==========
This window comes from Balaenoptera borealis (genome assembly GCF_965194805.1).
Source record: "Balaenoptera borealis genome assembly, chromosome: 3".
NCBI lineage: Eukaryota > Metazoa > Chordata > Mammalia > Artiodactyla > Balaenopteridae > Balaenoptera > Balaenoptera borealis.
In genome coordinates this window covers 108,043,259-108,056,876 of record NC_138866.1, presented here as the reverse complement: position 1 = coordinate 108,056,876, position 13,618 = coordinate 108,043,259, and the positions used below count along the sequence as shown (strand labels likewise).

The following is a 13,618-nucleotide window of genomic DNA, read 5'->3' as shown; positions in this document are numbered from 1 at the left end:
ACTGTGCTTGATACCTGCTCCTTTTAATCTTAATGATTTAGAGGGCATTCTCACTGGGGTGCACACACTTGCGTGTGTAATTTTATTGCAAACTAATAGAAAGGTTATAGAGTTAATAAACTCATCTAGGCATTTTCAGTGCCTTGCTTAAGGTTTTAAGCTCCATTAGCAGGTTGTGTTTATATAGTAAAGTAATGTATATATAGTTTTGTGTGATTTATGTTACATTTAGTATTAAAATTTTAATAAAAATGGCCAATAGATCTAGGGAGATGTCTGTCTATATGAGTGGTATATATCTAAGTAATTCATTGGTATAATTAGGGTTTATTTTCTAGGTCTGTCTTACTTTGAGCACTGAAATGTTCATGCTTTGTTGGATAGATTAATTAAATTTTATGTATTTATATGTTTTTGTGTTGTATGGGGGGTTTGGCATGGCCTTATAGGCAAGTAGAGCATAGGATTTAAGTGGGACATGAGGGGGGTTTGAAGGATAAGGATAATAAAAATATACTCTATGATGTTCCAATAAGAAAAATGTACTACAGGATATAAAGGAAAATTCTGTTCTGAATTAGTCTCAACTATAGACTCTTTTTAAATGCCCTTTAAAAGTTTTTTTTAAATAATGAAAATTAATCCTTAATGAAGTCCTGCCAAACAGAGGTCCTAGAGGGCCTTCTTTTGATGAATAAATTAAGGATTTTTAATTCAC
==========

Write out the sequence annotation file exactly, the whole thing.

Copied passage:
This window comes from Balaenoptera borealis (genome assembly GCF_965194805.1).
Source record: "Balaenoptera borealis genome assembly, chromosome: 3".
NCBI lineage: Eukaryota > Metazoa > Chordata > Mammalia > Artiodactyla > Balaenopteridae > Balaenoptera > Balaenoptera borealis.
In genome coordinates this window covers 108,043,259-108,056,876 of record NC_138866.1, presented here as the reverse complement: position 1 = coordinate 108,056,876, position 13,618 = coordinate 108,043,259, and the positions used below count along the sequence as shown (strand labels likewise).

The following is a 13,618-nucleotide window of genomic DNA, read 5'->3' as shown; positions in this document are numbered from 1 at the left end:
ACTGTGCTTGATACCTGCTCCTTTTAATCTTAATGATTTAGAGGGCATTCTCACTGGGGTGCACACACTTGCGTGTGTAATTTTATTGCAAACTAATAGAAAGGTTATAGAGTTAATAAACTCATCTAGGCATTTTCAGTGCCTTGCTTAAGGTTTTAAGCTCCATTAGCAGGTTGTGTTTATATAGTAAAGTAATGTATATATAGTTTTGTGTGATTTATGTTACATTTAGTATTAAAATTTTAATAAAAATGGCCAATAGATCTAGGGAGATGTCTGTCTATATGAGTGGTATATATCTAAGTAATTCATTGGTATAATTAGGGTTTATTTTCTAGGTCTGTCTTACTTTGAGCACTGAAATGTTCATGCTTTGTTGGATAGATTAATTAAATTTTATGTATTTATATGTTTTTGTGTTGTATGGGGGGTTTGGCATGGCCTTATAGGCAAGTAGAGCATAGGATTTAAGTGGGACATGAGGGGGGTTTGAAGGATAAGGATAATAAAAATATACTCTATGATGTTCCAATAAGAAAAATGTACTACAGGATATAAAGGAAAATTCTGTTCTGAATTAGTCTCAACTATAGACTCTTTTTAAATGCCCTTTAAAAGTTTTTTTTAAATAATGAAAATTAATCCTTAATGAAGTCCTGCCAAACAGAGGTCCTAGAGGGCCTTCTTTTGATGAATAAATTAAGGATTTTTAATTCAC